Post by: fordem on April 29, 2011, 04:49:18 AM
As per "So not misleading at all, merely incomplete" I tend to disagree. What would you think if you'd buy a 10TB hard disk with 1GB/s speed capability (advertised) only to find out that it really can store only 1GB of data at 1Kb/s rate? Incomplete? Misleading? Fraud? Pick one.

Does it not say on the outside of the box "upto 23MB/sec" (or something similar - I forget the exact number, it's been four years since I've seen the box mine came in - but the throughput numbers ARE on the box) - isn't the real problem that you failed to research the suitability of the device to meet your needs?

For the sake of discussion ...

I have behind me a pair of almost identical IBM xSeries small business servers - they are 2006 technology - 3GB RAM, 3GHz Pentium IV, integrated Intel PRO/1000 NIC - they both have 250GB SATA disks, one has 2x250GB  in a RAID1 configuration on the integrated ServeRAID 7e controller, the other has 3x250GB in a RAID5 on a ServeRAID 7t controller.

The first system is capable of almost 800mb/s continuous transfers, the second will start out at 800mb/sec and in a matter of seconds drop to around 80mb/sec - do you feel that there is something, incomplete, fradulent or misleading about this?
Title: Re: Sudden Drop in Transfer Speed - Was > 100Mb/sec.... Now about 8Mb/sec
Post by: mihies on April 29, 2011, 05:06:51 AM
Does it not say on the outside of the box "upto 23MB/sec" (or something similar - I forget the exact number, it's been four years since I've seen the box mine came in - but the throughput numbers ARE on the box) - isn't the real problem that you failed to research the suitability of the device to meet your needs?

I forgot what box looks like as you did. The one problem with the box is that you actually can't see one when buying over internet, can you - and be assured no merchant is listing this limitation? Anyway when I usually buy something over internet I look at specifications on the manufacturer web site. Why is this limitation missing there is beyond me. Granted I could research more (reviews, etc.) but honestly, didn't even think about it could so severely limit transfer speed.

For the sake of discussion ...

I have behind me a pair of almost identical IBM xSeries small business servers - they are 2006 technology - 3GB RAM, 3GHz Pentium IV, integrated Intel PRO/1000 NIC - they both have 250GB SATA disks, one has 2x250GB  in a RAID1 configuration on the integrated ServeRAID 7e controller, the other has 3x250GB in a RAID5 on a ServeRAID 7t controller.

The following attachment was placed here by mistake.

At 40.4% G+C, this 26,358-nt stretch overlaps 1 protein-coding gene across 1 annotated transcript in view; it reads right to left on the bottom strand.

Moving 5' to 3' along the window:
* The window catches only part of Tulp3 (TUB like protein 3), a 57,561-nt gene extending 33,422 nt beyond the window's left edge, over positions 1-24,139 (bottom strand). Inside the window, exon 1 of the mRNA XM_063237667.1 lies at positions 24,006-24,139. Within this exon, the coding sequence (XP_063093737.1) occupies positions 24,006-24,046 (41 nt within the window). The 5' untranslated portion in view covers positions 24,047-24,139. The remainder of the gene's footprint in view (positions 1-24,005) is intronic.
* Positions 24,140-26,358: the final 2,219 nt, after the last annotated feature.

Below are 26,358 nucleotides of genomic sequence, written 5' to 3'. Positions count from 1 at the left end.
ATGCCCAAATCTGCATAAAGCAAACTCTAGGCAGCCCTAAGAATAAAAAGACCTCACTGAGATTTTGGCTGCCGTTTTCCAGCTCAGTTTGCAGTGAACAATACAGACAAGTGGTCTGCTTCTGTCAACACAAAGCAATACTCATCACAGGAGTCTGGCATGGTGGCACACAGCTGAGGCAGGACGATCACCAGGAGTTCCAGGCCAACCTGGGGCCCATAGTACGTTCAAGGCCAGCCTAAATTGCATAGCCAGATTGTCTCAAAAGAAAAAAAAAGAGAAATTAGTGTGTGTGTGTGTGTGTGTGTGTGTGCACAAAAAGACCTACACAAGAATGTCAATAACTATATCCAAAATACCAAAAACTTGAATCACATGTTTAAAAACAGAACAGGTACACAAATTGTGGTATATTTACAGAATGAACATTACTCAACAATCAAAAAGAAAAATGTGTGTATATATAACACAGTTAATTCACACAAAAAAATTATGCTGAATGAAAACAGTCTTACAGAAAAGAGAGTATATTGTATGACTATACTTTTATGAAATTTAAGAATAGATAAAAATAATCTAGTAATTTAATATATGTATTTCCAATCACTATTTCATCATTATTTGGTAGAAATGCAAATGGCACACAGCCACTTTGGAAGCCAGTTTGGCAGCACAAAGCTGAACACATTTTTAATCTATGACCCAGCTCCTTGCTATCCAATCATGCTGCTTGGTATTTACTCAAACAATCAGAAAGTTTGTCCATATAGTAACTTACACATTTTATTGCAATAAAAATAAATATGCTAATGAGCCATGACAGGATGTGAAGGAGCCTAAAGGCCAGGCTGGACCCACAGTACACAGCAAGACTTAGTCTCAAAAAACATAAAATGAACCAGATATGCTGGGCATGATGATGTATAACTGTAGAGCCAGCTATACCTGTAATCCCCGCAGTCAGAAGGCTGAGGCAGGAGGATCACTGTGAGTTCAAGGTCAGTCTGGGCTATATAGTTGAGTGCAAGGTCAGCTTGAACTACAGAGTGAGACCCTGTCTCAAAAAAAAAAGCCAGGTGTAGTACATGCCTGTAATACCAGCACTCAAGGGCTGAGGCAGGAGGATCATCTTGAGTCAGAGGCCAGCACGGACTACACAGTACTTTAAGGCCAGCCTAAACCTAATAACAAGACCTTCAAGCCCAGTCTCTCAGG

The first system is capable of almost 800mb/s continuous transfers, the second will start out at 800mb/sec and in a matter of seconds drop to around 80mb/sec - do you feel that there is something, incomplete, fradulent or misleading about this?

No, not at all. RAID 5 is slow and 80MB/s sustained speed is in line with what one would expect (read should be faster). These are physical limitations of RAID 5 and works as expected. Now, if the first one would perform like the second one it would be odd.

The thing is that you are talking server configuration where you can achieve full speed (first one) and you can slow it down with your "mistakes".
Title: Re: Sudden Drop in Transfer Speed - Was > 100Mb/sec.... Now about 8Mb/sec
Post by: TJ on April 29, 2011, 04:09:58 PM
Might as well jump in here:

As per "So not misleading at all, merely incomplete" I tend to disagree. What would you think if you'd buy a 10TB hard disk with 1GB/s speed capability (advertised) only to find out that it really can store only 1GB of data at 1Kb/s rate? Incomplete? Misleading? Fraud? Pick one.

Has anyone on the planet ever gotten the advertised 3 gb/s or 6gb/s of a SATA drive? Actually ever use a 1TB HDD for that matter? Reserve space for sector reallocation/system use/over head aside, nobody gets a TB. Ever see an ad for McDonald's for that matter?

So you didn't know the limits of the box before you bought it? Caveat emptor. The specs are on the data sheet ON the dlink website: